For team owners, there was a constant call for the almighty dollar – and such owners did what they could, knowingly or unknowingly regarding steroid use, to profit themselves. Make no mistake though, the players profited as well – even the ones who got caught. Yet, player profits from the steroid era were mitigated, by way of consequence, by tainted reputations, public outcry, elevated levels of negative attention, varying degrees of regret and remorse, and unsavory memories.

In addition, within these choices there was a regular presence of cooperative interests, and the appearance of occasional competing interests. Players, owners, and governing officials profited from cooperative initiatives, yet there were no clear winners when interests were competitive. Until recently, it may fairly be said that the biggest steroid era losers were Major League Baseball officials. Reflectively, most likely all involved in the steroid era look back at that time and call it what it was – ugly! However, there is a developing shift in perspective among steroid era onlookers, as evidenced by the recent induction of named participants in the steroid era into the Baseball Hall of Fame. One can only expect that near-future Hall of Fame inductees will have been, in one way or another, associated with the steroid era.

Among the consequences, for choices of action or inaction during the steroid era, were varying degrees of public distrust, paranoia, defensiveness, and flashes of delight. Accompanying public distrust were fan disillusionment, feelings of betrayal, feelings of anger, and feelings of unfairness. How could these guys, who were already making high tax-bracket salaries, cheat and get away with it!?! Throughout player testimonies before game and government officials, paranoia and defensiveness reigned – yielding difficult-to-watch profuse sweating, foolish finger pointing, and widespread misremembering. But there was an upside – all those cheering fans, splashed with smiles that made it all the way up to their eyes! Yes, the unvarnished delight of fans cannot be misremembered. All the home runs were just so sexy!

As another consequence for slow and ineffective handling of the steroid era, baseball also earned the dubious distinction as the model of what not to do – for other sports. Such ineffectiveness served as a lesson for sports officials in other sports to heighten general awareness regarding the seriousness and prevalence of the steroid problem.

An additional consequence of the steroid era was somewhat of a by-product – the need for patience. Winds of change, they always are a-blowing. Public outcry regarding the steroid era has slowly faded in intensity, to that of a whisper. Steroids in sports are now a generally understood phenomenon. No surprise. No big deal. Standard fare. And for the youth generation in baseball who are unable to recognize or recall the stars of “Seinfeld,” “Friends,” or “Cheers,” imagining the controversy ensconced in the steroid era is like imagining life without their smartphone – virtually impossible. So, the alleged, the accused, the indicted, the charged, the guilty, and the innocent, from the steroid era – need only wait.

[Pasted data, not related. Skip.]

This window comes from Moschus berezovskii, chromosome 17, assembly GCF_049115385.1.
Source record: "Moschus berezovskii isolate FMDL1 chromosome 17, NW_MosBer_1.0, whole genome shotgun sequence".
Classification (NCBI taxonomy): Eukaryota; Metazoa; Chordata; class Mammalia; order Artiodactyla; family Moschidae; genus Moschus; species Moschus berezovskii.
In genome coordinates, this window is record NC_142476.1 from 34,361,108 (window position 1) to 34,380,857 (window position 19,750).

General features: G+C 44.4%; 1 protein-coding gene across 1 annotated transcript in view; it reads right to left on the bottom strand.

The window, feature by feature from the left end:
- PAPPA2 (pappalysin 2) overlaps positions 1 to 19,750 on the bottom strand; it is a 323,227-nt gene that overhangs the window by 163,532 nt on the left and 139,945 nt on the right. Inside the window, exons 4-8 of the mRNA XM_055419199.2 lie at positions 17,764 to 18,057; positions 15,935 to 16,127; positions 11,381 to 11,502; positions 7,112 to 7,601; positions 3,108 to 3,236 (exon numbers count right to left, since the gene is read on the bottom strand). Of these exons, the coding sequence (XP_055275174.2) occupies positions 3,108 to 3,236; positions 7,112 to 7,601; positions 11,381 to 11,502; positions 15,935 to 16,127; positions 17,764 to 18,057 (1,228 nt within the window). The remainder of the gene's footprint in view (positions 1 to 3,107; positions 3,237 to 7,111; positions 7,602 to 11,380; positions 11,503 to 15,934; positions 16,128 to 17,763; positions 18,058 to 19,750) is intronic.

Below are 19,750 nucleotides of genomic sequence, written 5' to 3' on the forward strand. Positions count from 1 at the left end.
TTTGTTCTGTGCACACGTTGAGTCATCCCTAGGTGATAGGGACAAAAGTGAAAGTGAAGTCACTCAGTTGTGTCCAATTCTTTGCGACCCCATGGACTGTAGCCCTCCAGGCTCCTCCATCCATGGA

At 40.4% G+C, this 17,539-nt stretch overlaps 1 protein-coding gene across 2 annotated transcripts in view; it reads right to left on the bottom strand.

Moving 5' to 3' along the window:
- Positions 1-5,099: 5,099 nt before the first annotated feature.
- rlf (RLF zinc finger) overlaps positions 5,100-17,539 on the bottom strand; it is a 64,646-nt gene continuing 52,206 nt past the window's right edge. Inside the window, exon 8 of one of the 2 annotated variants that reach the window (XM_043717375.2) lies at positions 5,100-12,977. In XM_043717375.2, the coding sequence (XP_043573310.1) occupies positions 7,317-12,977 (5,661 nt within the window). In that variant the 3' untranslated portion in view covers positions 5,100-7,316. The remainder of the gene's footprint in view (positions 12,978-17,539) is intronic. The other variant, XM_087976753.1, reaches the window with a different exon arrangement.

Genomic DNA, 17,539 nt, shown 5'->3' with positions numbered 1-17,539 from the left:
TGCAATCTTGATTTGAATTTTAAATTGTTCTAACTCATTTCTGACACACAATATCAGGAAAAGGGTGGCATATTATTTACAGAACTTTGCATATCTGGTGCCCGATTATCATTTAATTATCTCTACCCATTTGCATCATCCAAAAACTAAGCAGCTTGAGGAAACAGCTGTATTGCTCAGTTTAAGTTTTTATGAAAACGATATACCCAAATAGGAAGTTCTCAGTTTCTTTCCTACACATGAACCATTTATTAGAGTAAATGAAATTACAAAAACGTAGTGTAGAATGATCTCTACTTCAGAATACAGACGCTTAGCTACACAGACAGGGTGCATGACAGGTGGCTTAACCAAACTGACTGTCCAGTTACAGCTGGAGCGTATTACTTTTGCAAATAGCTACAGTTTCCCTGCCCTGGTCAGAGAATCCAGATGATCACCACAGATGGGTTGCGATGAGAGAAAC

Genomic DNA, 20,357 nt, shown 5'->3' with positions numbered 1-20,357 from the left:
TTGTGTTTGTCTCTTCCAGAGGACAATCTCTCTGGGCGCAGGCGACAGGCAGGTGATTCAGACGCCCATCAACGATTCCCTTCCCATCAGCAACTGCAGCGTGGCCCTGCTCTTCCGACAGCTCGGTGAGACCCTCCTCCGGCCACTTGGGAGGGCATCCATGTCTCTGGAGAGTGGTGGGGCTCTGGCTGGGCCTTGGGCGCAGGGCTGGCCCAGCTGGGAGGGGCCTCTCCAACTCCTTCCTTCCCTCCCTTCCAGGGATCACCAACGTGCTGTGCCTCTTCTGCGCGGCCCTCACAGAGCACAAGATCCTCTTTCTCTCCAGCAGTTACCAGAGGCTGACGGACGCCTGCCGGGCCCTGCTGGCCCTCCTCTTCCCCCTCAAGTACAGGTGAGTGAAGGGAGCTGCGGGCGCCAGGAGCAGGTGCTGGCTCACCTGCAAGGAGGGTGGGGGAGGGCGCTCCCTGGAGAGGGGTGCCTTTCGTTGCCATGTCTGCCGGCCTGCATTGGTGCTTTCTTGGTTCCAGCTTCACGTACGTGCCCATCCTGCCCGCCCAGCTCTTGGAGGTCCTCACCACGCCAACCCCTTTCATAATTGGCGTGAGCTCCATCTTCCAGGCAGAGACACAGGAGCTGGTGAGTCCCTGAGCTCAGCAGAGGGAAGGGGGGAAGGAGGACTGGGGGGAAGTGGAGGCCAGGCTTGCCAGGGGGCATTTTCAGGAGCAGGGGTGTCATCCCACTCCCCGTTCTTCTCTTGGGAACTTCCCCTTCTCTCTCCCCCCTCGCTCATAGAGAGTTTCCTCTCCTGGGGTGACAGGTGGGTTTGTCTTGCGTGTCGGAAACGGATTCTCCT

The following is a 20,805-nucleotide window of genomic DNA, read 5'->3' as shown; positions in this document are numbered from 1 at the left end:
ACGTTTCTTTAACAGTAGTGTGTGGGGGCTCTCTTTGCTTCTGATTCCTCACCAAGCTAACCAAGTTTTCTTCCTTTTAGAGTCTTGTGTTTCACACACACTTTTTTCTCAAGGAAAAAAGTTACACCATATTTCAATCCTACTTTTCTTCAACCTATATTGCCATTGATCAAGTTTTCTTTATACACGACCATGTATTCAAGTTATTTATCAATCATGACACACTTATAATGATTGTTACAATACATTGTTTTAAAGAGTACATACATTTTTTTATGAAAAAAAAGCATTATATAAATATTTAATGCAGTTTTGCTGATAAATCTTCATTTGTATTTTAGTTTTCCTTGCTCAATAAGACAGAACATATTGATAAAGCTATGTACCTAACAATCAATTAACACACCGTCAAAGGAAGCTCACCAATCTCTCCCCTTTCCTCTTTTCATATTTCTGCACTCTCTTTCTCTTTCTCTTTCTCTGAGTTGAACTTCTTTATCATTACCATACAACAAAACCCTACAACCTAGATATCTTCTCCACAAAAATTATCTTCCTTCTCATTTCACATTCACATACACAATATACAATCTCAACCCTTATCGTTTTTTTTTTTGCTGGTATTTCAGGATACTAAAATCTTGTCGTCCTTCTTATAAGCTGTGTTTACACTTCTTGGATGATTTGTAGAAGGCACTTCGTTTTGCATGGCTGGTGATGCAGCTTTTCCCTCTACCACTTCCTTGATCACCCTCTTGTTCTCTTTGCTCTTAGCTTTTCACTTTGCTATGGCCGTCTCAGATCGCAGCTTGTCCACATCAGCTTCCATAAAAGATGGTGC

Effects, Implications, and Future Research
Time, it has been said, heals all wounds. This too, is the direction of perceptions regarding the steroid era. Time marches on – and things change. They inevitably do. This too, is the direction of baseball and the steroid era in baseball – if for no other reason than for the sake of sentimentality. Who can forget all those great home runs!?!

It is possible, however, to forget that Major League Baseball and the Baseball Hall of Fame are not connected, in the sense that the Hall of Fame is not governed by Major League Baseball. The Hall, however, has generally followed Major League Baseball’s decisions and suggestions, for example, the exclusion of Pete Rose (for gambling on baseball games while managing them) and Shoeless Joe Jackson (accused, along with seven other players, of purposely throwing games while a member of the 1919 Chicago “Black Sox”).

When it comes to the Hall of Fame, part of what makes baseball the National Pastime is that in baseball, the fans have always had the last say, figuratively, regardless of who the writers vote in. This is why there are still vigorous conversations, arguments even, and sometimes fights – about Reese vs. Rizzuto?, or should Gil Hodges be in or not?, or if Ozzie Smith and Bill Mazeroski are in for their defense, why is Keith Hernandez unable to get a sniff at immortality?

The steroid era brings such debate to a new level – perhaps merely the next level. But, the nature of the debate is still the same – only the names, and the details have been changed. Barry Bonds and Roger Clemens were virtually assured their places in the Hall before suspicion of steroid use entered the picture – so, should they be in? This debate is part of what makes baseball so well loved – it connects fans of the game to what is so enamoring about baseball. Interestingly, the steroid era, among other factors, has also brought organic change to the Baseball Hall of Fame. At the risk of some small measure of sacrilege, it may fairly be said, and it must be recognized that, the role and purpose of the Hall of Fame is changing.